In the late afternoon he came to a worn path in the plain, the road that led to the bridge. Turning to follow it, he rapped his heels against the black pony's ribs. At first the pony only pinned back its ears and snorted. Tacs kicked it harder, and the pony bucked, and Tacs smacked it across the ear with his open hand. Sulking, the pony stepped out into a brisk trot, towing Marag's horse along after him.
They came within sight of the bridge, and through the trees along the far bank Tacs saw a camp with a fire and a line of picketed horses. They had to be Germans; no Hiung would tie a horse with the whole wide plain to graze it on. Almost at once the men in the camp saw him coming and rushed forward to bar the bridge. They came on foot, running, half a dozen men. Tacs reined in. The Germans swung the wooden bar to close the bridge and stood watching him, talking among themselves. Most of them carried bows, and one or two even had swords, like the Romans.
"Come forward," one of them shouted, in German.
Tacs looked from side to side. There was no other way to cross the river. He reeled in the lead rope until Marag's horse stood with its head almost against his thigh and started forward.
The black pony caught the scent of the Germans and flung up its head and neighed. At its high squeaky neigh the German horses beyond the river surged and lunged against the picket rope and whinnied in answer. Tacs kicked the pony forward again. It pinned back its ears and Tacs patted its neck. He had taught it to hate Germans. Those at the bridge were waiting for him; one man came forward toward him.
"Who are you?"
"A Hiung," Tacs said stiffly, in German. "I go to Hungvar. The Kagan is my chief."
"So you say," the German said. "How do we know that you are not a spy, sent by the Emperor?"
They always said this. It was a German trick to try to keep him here, perhaps even to turn him back and force him upriver. Tacs choked down his anger. The Germans were all laughing at him, their teeth showing in the midst of their blond beards.
"I am the Kagan's man. My name is Tacs, my father was Resak, my brother is Ras, we are of the frog clan of the Mishni Hiung and our—"
"What's that?" another German said, going toward Marag's horse.
"Leave that alone," Tacs called.
The German leader lifted his pale bushy eyebrows. His red lips curved into a smile smooth as a woman's. "What could be in that bundle? Something you don't want us to see?" With his men crowding after him, he went up and reached for the rope that held Marag on his horse.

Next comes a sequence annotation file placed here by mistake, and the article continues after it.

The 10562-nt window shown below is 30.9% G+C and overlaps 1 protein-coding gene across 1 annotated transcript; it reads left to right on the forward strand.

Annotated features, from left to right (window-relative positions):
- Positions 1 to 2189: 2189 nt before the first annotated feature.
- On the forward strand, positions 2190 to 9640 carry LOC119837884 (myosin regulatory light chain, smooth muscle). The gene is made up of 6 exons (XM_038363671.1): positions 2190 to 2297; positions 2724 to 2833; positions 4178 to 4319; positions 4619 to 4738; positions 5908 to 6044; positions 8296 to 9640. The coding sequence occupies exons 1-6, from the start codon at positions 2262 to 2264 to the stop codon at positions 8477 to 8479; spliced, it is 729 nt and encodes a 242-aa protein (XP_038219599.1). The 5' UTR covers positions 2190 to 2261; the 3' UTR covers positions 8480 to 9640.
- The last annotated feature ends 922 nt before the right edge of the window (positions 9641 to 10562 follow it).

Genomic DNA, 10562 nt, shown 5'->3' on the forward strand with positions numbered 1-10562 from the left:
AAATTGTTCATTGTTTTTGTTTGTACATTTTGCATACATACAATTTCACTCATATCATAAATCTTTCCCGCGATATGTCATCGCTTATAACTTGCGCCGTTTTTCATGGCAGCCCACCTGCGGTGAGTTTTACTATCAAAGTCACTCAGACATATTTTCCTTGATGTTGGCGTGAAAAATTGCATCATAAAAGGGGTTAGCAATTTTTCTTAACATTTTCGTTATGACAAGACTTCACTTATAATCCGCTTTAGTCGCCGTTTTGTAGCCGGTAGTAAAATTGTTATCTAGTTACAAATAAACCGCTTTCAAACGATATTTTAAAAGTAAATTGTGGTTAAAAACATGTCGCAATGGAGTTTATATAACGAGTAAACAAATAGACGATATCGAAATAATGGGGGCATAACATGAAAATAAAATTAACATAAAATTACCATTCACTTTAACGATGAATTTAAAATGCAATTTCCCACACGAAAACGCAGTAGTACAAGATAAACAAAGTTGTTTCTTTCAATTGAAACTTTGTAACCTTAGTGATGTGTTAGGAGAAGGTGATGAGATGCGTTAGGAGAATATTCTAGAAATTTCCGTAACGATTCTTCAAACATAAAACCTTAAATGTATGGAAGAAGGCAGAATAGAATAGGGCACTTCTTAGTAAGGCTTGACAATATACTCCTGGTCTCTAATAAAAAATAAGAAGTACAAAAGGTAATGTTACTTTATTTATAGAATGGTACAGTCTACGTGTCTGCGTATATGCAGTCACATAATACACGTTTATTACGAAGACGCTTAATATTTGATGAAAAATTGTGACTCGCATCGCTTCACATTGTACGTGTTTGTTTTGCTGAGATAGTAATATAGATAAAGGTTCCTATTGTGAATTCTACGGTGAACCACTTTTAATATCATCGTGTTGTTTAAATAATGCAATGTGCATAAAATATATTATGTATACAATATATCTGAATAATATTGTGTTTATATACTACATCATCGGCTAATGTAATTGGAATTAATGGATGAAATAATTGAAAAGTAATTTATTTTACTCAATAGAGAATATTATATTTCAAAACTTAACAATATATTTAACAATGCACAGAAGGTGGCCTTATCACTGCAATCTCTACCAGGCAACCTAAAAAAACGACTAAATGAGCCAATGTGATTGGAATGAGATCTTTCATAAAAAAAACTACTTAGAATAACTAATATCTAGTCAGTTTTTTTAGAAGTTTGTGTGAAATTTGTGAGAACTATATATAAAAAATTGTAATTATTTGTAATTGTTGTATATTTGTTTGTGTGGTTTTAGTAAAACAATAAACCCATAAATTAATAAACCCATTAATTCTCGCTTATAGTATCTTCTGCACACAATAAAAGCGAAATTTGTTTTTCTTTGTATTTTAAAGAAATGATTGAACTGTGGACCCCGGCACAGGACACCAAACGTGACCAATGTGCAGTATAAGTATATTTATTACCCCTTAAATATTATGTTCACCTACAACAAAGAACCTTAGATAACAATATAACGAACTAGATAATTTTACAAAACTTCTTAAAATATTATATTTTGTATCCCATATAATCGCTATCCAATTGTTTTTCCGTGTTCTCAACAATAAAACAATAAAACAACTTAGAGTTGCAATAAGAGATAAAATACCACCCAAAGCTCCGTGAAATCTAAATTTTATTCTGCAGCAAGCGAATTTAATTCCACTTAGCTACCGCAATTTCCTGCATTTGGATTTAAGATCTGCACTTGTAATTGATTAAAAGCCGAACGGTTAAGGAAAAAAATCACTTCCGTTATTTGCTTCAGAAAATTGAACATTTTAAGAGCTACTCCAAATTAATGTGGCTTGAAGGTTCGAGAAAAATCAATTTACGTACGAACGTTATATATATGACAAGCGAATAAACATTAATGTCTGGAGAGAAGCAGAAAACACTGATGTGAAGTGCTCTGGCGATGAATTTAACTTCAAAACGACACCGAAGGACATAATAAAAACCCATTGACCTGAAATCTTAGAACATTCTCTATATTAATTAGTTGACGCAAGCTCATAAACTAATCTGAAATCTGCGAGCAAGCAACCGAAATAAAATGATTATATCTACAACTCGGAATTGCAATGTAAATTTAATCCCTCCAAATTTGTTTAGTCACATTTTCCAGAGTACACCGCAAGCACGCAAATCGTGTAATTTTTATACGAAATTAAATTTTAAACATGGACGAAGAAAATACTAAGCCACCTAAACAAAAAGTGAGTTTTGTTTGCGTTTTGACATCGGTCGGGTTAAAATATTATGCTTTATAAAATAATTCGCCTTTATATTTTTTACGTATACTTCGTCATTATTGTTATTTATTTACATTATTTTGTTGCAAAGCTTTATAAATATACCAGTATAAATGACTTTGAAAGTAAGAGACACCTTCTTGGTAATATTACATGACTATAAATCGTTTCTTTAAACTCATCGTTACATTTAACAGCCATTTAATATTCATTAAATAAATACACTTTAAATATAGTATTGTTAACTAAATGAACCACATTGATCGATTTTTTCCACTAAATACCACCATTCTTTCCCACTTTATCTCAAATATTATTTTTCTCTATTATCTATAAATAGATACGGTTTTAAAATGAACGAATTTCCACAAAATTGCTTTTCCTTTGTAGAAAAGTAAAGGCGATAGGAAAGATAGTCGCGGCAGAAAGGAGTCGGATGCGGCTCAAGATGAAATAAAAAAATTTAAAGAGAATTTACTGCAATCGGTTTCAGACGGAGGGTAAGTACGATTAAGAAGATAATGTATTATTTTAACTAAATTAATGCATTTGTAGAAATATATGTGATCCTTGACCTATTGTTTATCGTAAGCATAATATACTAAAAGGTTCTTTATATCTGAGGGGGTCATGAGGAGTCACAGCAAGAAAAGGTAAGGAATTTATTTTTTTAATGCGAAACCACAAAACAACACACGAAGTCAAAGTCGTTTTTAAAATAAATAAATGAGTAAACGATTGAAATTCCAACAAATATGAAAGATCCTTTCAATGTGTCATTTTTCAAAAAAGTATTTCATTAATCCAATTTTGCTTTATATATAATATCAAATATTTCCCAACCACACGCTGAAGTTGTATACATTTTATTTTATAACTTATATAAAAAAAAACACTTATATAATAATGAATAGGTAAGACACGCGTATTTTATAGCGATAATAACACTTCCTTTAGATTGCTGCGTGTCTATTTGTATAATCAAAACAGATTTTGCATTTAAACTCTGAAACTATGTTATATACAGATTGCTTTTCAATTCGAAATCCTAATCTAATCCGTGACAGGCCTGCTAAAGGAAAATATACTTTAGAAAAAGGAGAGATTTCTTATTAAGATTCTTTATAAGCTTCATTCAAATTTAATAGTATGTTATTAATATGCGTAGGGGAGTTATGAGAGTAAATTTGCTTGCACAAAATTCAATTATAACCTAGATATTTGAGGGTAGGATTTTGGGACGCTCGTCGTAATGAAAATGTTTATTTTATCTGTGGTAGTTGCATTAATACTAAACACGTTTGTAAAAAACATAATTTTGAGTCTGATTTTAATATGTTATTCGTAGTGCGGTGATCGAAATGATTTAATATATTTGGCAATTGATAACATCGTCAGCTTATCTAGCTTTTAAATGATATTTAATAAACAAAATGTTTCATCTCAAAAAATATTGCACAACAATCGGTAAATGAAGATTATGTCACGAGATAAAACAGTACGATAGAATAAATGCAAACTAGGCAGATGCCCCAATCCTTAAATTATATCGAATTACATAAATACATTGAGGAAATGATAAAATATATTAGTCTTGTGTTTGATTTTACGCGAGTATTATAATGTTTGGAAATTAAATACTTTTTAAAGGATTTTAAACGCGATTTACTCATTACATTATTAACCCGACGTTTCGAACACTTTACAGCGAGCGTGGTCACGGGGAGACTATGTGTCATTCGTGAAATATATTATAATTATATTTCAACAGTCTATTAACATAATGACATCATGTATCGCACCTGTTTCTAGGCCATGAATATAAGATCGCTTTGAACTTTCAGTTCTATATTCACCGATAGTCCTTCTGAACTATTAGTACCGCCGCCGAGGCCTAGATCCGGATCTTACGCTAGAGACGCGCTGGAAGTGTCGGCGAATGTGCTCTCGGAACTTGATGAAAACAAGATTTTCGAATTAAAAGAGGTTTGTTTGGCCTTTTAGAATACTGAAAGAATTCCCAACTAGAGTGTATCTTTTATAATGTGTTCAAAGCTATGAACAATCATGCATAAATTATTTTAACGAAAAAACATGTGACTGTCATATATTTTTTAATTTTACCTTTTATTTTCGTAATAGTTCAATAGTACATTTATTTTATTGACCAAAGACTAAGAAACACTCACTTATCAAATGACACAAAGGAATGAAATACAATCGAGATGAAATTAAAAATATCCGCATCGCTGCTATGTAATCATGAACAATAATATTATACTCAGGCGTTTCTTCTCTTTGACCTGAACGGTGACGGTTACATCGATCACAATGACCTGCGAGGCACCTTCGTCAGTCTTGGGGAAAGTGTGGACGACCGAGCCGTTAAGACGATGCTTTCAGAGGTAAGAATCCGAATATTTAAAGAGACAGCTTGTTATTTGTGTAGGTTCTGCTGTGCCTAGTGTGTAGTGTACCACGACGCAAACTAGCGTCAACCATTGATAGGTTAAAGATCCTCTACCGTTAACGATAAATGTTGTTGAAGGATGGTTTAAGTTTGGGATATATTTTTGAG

Leaning across the grey horse's back, Tacs grabbed the German by the wrist. "No. Don't—"
The German struck him with his fist. Hands seized him from behind and dragged him down out of his saddle. The black pony reared. A German had hold of its bridle; the pony lashed out with its forefeet, shrilling, and the German stumbled back. Wheeling, the pony galloped off into the plain, away from the bridge. Tacs cried out. On foot he was helpless. He flung his weight against the arms that held him, but the Germans held him fast; they were much bigger than he was.
"Don't kill him yet," the leader called. "Let us see what he was bringing to Hungvar."
With a knife he cut the rope and pulled the wrappings from Marag, and Marag slid rolling down into the dirt of the road.
Outraged, Tacs whined in his teeth. The Germans recoiled. Marag, covered with dust, lay almost at Tacs' feet. A sour stench leaked from the body. One of the Germans yammered out an incantation. The men holding Tacs let him go, backing away; their leader's face was twisted and he licked his lips.
Tacs knelt down beside Marag and pulled the cloaks around him again. To touch Marag filled him with fear, and the odor made his stomach heave, but he could not bear to see him lying covered with dust in the midst of Germans. He wrapped the cloaks carefully around Marag's feet and tucked his rigid arms inside and drew the thick folds of bearskin across his face. Seeing Marag's face, even stiff and distorted, reminded him again that he was alone and his friend was dead, and he straightened up and beat his body with his fists and wailed in grief and loneliness.